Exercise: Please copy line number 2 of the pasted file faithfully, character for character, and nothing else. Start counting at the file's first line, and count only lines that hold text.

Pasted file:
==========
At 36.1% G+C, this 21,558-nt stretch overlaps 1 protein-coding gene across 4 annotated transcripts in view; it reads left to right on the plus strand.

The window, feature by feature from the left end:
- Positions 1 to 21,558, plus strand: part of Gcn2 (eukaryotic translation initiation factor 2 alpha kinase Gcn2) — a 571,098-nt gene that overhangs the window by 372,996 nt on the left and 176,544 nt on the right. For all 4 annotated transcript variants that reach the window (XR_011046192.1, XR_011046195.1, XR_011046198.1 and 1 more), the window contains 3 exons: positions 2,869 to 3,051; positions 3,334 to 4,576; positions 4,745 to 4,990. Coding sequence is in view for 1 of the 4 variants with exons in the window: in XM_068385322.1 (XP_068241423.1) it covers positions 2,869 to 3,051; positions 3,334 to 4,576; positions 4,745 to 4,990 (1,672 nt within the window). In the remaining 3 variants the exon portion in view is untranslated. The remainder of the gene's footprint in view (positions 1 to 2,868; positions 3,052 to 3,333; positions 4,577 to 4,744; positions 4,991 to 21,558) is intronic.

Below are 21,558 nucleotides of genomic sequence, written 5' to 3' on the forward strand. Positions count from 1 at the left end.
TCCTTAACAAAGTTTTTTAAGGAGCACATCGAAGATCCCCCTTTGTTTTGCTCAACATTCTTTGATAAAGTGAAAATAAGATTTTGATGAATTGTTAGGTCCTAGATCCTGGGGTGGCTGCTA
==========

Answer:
The window, feature by feature from the left end: